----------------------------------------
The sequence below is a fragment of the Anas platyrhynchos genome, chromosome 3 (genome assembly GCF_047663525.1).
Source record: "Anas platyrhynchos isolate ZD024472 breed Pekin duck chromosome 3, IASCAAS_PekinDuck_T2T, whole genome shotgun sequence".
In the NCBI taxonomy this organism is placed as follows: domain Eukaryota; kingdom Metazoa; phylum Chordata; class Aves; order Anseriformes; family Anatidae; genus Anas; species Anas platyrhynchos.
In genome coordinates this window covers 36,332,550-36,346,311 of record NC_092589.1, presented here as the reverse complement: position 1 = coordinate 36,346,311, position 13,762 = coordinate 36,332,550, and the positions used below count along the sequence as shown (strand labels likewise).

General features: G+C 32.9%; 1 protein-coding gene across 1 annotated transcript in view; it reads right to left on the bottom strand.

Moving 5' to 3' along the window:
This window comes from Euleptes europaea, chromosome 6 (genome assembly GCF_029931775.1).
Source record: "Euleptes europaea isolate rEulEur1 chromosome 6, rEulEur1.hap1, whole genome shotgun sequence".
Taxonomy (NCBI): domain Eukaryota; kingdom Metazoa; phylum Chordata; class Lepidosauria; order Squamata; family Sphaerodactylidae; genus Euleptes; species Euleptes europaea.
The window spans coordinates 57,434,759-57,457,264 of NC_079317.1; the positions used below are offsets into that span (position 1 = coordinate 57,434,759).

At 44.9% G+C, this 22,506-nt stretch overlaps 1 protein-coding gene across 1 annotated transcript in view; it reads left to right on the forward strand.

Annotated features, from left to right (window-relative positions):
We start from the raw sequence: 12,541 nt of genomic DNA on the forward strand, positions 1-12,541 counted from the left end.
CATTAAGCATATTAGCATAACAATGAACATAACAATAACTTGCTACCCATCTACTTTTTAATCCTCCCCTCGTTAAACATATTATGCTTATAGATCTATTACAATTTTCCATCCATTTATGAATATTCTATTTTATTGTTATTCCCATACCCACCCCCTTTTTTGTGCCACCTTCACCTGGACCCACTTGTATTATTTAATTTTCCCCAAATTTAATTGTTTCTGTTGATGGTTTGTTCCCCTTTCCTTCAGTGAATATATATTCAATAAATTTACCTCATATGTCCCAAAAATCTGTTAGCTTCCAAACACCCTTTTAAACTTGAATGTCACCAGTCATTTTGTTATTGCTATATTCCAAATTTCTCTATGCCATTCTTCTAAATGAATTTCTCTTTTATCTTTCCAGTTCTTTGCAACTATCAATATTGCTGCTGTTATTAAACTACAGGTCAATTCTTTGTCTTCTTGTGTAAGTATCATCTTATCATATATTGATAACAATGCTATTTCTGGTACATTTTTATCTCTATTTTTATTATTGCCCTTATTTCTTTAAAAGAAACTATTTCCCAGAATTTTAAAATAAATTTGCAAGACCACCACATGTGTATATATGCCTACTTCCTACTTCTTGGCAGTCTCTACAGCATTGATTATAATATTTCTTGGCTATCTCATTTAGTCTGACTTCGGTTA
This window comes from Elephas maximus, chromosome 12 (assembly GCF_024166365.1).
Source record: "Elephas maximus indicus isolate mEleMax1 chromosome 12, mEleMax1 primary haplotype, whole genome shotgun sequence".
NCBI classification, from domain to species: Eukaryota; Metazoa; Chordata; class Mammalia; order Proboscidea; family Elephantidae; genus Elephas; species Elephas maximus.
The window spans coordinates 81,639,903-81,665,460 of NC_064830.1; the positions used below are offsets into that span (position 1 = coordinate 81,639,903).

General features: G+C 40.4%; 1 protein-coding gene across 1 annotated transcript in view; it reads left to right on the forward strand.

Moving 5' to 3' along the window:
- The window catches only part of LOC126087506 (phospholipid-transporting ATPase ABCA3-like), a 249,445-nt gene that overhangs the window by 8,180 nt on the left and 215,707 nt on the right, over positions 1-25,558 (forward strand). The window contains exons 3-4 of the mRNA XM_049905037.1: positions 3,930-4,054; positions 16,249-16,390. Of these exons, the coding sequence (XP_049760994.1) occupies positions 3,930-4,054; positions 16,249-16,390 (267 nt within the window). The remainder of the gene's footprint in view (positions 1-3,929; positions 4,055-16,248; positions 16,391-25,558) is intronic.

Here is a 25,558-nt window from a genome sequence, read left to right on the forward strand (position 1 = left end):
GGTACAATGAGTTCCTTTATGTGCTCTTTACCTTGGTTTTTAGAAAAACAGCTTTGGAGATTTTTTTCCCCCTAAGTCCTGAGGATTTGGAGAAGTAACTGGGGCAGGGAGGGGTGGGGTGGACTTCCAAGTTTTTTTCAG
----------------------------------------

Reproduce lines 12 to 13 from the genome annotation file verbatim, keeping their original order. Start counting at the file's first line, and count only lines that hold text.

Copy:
Annotated features, from left to right (window-relative positions):
We start from the raw sequence: 12,541 nt of genomic DNA on the forward strand, positions 1-12,541 counted from the left end.